Depends which part of the Americas. There are three countries that belong to the North American continent (The U.S. of America, Canada and Mexico.) Then there is Central America and South America and the Caribbean. Mexico was called New Spain from the late 1400s to the early 1800’s until the “mixed people and the Native Americans” won their independence from New Spain in 1821, then New Spain was renamed the United States of Mexico. It depends where one looks – but there are records that indicate that the Portuguese charged high prices for the slaves and the number of slaves available during the Spanish rule in North America were not sufficient to meet the needs of the colony and so records indicate that in that part of North America, under Spanish Rule, before it became Mexico and before the U.S of America invaded what had become Mexico (1846-1848) there were about 6,000 Africans in New Spain and about 3,000 African in Central America (Central Americas population and land mass is much small than Mexico). Although As it turns out according to the ABHM (America’s Black Holocaust Museum there were about 500,000 that ended up in the part of North America that was known for the 13 colonies. The U.S. had not invaded Mexico yet until 1846-1848 and Mexico didn’t purchase slaves. Slavery was illegal in Mexico. (New Spain did purchase slaves but that was before it became Mexico) – at the time- around 1480’s- the Portuguese controlled the slave trade and the numbers of Africans available were small in comparison to what came about 200 years later, when New Spain was still New Spain but now the English had also invaded North America and began to create the 13 colonies (over a span of 170 years). Don’t forget that modern Mexico today, was not Mexico until 1821- after fighting for their independence from their “Mother Country Spain”. Spain, brought slaves to North America before the English because Cortez ( ” Mexican History” Jaffary, Osowski, Porter) and other explorers sailed out before the English. But the majority of the Slaves ended up in South America, Brazil, (Brazil had over 4 million African slaves) and the Caribbean (I think it was Cuba and Puerto that held out and continued the slave trade until 1890s, with Cuba being the last to stop the import of Slavery.)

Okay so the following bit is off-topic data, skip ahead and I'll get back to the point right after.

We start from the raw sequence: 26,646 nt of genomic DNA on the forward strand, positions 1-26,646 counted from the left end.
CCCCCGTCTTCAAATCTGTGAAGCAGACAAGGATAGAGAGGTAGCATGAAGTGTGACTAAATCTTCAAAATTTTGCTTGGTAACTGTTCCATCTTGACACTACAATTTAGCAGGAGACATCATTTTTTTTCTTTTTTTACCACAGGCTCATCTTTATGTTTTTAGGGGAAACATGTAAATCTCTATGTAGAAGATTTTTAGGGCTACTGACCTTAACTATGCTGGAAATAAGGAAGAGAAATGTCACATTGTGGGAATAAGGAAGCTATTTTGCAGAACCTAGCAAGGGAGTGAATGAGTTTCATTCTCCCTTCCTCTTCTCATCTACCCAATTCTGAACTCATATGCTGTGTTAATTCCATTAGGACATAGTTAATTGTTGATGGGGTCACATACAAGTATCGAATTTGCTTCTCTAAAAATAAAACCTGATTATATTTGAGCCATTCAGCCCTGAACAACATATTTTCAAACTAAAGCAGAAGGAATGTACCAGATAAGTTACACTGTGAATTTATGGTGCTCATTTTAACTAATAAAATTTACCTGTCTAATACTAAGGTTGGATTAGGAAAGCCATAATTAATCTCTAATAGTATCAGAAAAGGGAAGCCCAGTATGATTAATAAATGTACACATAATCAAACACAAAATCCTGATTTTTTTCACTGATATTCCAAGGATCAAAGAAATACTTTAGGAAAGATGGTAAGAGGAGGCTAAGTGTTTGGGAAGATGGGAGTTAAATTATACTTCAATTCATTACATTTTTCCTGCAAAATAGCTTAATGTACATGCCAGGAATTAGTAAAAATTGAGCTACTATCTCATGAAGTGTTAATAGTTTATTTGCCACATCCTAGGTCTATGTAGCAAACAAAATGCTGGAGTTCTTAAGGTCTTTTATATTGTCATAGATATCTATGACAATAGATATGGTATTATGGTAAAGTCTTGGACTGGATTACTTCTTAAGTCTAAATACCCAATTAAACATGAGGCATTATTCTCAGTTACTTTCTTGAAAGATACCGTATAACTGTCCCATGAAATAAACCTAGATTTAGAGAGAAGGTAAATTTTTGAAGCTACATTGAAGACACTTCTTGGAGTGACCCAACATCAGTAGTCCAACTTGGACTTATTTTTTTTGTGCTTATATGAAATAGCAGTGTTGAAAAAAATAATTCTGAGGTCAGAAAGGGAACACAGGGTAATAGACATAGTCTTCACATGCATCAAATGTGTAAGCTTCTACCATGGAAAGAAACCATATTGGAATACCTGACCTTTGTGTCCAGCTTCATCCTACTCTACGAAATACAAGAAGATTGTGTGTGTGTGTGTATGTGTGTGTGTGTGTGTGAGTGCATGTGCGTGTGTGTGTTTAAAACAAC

12. Eric S. on March 29, 2021 at 7:15 AM